Smits | Sep 8, 2020 |
I thought this book was interesting. I expected to get more of a sense of place than I did. Berendt did a good job capturing society in Savannah, but I felt like he highlighted the interesting characters more than really capturing the city. I kept expecting him to weave more of the characters together, but in the end it felt like a collection of individuals more than a place. I am curious to see the movie. ( )
  Cora-R | Jul 28, 2020 |
Not at all my sort of book. Purient peering into lives of weird people. When does it stray from fact to fantasy? Not at all, according to the author, though he has failed to resist the urge to change chronology in the interests of a good story - I wonder how that affects the impact of it? I don't just mean fantasy as the author might delve into. I mean a bunch of people befriend him knowing he is writing this book, knowing that he wants purient salacious information, knowing that this is their chance to get into print - I mean their fantasy.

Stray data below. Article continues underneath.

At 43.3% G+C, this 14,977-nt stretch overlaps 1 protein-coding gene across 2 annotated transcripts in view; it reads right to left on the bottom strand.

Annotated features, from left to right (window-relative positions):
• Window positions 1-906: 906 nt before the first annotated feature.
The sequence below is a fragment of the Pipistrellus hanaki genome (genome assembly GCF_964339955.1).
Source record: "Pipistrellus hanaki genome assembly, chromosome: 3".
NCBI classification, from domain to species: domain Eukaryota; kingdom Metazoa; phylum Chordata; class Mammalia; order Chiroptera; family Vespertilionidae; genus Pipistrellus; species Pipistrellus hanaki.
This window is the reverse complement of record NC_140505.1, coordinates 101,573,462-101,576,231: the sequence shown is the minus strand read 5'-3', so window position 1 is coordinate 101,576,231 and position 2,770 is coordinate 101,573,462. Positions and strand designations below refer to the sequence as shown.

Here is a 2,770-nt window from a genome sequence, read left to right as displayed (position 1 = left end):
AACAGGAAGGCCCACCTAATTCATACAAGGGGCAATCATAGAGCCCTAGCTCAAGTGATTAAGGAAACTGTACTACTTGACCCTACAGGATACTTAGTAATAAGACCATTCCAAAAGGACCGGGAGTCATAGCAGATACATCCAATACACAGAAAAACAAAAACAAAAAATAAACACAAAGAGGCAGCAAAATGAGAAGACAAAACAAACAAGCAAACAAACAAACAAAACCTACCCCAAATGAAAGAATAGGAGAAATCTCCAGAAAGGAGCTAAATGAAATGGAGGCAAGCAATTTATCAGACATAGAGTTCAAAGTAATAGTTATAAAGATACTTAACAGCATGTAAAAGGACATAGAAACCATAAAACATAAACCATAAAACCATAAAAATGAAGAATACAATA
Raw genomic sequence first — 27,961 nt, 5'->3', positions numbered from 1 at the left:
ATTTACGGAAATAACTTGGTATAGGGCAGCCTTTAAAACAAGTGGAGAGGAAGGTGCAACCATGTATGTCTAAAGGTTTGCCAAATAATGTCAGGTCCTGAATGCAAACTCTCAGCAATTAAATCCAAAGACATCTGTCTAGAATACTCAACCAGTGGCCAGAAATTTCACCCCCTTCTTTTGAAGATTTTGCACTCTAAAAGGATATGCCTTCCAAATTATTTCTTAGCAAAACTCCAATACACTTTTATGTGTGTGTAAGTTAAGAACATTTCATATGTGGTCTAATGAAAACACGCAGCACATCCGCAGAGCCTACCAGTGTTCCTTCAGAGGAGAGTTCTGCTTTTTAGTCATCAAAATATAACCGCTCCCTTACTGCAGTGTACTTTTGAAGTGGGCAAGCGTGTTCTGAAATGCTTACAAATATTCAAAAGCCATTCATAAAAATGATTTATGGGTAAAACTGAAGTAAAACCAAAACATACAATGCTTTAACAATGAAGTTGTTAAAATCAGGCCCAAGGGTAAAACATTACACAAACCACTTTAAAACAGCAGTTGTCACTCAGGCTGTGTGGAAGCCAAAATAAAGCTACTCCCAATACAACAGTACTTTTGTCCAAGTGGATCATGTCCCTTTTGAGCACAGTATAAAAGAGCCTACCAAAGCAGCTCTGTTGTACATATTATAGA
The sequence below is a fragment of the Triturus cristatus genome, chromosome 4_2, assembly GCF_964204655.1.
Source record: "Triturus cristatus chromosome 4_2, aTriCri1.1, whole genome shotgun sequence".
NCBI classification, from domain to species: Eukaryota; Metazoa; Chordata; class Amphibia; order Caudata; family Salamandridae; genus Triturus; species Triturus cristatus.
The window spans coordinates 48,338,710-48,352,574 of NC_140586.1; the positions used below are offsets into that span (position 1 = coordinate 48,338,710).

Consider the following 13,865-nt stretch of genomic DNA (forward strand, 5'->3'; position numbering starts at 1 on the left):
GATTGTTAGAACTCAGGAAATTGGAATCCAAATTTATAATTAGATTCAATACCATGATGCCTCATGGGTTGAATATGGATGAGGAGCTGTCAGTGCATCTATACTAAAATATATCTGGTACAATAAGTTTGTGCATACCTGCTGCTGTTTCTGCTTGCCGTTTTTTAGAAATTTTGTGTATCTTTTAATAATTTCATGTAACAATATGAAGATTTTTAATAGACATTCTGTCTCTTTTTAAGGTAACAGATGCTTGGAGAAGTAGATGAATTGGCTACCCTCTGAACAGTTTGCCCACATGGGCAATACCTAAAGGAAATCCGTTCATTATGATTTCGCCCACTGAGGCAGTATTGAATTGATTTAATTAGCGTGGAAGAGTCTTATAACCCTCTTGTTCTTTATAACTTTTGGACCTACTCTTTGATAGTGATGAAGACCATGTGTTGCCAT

It does give insight into the way DAs are appointed in the US, ie by democratic election. I can understand the notion that determining political leaders by democracy can work: political leaders don't have to know anything in particular or have particular skills. But presumably DAs do and this is an illuminating story of what happens when the democratic process goes awry. One can see it must be a story told over the US on a regular basis.